Should you invest in blue chip stocks?

Why investing in the boring stocks can be a money making strategy.

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Many novice sharemarket investors are filled with dreams of generating enormous wealth over a short timeframe. In other words, everyone is looking for a way to get rich quick.

But rather than adopting a high risk/high reward strategy and hoping to strike it lucky, there are many benefits to choosing slow-moving blue chip stocks over riskier investments, such as penny stocks.

In times of volatility and uncertainty, these shares are not only a more secure investment, they can also deliver stable returns in the form of dividends. Read our guide to find out how blue chip shares can benefit you in the long-run.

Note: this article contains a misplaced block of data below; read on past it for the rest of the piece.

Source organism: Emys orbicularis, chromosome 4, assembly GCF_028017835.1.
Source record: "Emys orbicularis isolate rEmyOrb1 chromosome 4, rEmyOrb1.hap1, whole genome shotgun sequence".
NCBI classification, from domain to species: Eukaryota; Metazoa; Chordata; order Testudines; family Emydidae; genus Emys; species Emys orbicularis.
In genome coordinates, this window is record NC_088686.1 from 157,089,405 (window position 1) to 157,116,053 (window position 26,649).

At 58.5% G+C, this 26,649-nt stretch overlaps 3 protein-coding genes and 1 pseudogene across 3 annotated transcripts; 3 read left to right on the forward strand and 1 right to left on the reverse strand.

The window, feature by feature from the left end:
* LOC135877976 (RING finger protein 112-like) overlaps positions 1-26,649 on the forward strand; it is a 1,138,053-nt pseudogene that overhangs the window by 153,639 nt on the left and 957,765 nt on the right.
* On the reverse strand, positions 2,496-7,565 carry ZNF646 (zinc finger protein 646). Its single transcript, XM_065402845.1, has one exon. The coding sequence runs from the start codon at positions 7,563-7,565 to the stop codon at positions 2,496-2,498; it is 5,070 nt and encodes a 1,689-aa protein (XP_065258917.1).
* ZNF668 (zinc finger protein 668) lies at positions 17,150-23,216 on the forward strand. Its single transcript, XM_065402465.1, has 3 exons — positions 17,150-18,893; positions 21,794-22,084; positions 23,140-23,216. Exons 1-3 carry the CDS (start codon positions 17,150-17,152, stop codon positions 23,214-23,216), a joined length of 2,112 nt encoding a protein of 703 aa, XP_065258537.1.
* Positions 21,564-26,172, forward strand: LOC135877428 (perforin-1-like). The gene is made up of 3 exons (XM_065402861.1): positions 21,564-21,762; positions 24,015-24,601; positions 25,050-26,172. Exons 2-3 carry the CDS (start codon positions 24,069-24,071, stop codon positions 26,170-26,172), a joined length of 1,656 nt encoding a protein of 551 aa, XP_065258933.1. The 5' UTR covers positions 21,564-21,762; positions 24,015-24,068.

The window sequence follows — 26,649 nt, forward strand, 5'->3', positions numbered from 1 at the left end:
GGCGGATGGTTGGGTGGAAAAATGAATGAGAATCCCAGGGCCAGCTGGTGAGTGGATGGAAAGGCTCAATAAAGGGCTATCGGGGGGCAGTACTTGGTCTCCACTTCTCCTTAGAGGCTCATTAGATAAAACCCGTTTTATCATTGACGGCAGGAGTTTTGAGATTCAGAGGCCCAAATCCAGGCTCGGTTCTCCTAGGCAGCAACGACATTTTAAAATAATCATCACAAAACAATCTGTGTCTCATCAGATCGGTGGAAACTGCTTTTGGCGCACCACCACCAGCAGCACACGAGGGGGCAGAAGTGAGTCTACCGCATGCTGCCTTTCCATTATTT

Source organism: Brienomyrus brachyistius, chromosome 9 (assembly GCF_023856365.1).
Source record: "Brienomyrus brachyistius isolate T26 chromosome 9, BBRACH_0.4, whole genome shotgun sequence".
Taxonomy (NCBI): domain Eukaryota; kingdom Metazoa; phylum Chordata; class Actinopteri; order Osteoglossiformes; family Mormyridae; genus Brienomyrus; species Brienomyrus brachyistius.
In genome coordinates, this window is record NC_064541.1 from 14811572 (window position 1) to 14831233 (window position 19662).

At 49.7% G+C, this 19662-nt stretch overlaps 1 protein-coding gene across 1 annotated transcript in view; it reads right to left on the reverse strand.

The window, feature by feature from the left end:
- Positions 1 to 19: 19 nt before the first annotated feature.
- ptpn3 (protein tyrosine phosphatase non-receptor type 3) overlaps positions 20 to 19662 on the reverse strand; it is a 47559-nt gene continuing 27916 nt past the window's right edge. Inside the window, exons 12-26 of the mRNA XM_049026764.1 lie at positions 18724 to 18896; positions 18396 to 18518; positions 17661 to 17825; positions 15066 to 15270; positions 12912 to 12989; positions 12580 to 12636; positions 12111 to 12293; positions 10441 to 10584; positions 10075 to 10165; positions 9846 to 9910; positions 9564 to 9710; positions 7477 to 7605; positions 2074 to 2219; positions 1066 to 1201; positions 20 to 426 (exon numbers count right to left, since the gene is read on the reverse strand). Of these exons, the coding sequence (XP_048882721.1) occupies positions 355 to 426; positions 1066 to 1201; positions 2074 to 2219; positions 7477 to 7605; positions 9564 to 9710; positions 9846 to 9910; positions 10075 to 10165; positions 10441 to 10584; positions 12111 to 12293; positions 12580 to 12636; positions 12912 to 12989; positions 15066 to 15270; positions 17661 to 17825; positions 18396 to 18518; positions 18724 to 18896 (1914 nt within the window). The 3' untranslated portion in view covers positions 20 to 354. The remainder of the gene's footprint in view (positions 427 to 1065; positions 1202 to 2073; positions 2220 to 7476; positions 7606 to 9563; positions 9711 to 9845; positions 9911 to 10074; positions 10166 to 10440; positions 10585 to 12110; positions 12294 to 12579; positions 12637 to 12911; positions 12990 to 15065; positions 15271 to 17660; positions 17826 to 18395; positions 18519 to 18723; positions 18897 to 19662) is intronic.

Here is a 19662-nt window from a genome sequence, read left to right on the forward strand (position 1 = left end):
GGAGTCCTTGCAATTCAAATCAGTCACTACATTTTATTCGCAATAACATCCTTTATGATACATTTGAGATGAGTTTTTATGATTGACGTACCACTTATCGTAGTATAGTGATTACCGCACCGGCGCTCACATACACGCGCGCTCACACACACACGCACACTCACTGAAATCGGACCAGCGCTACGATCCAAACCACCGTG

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Updated February 25th, 2020
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Share market volatility

Ever since the Global Financial Crisis of 2008, when Australian shares plummeted by more than 50%, “volatility” has been the word on everyone’s lips. Investors who suffered substantial losses between late 2007 to early 2009 know just how financially devastating a sharemarket crash can be. This means investors and market analysts alike are always trying to predict when the next big fall will come.

In 2016, when the All Ordinaries endured a horror start to the year and slumped 7% in the first two weeks of January, global bank RBS warned that share markets around the world might fall by up to 20% over the course of the year. In such volatile and unpredictable times, so-called “boring” shares can offer a safe and secure investment option.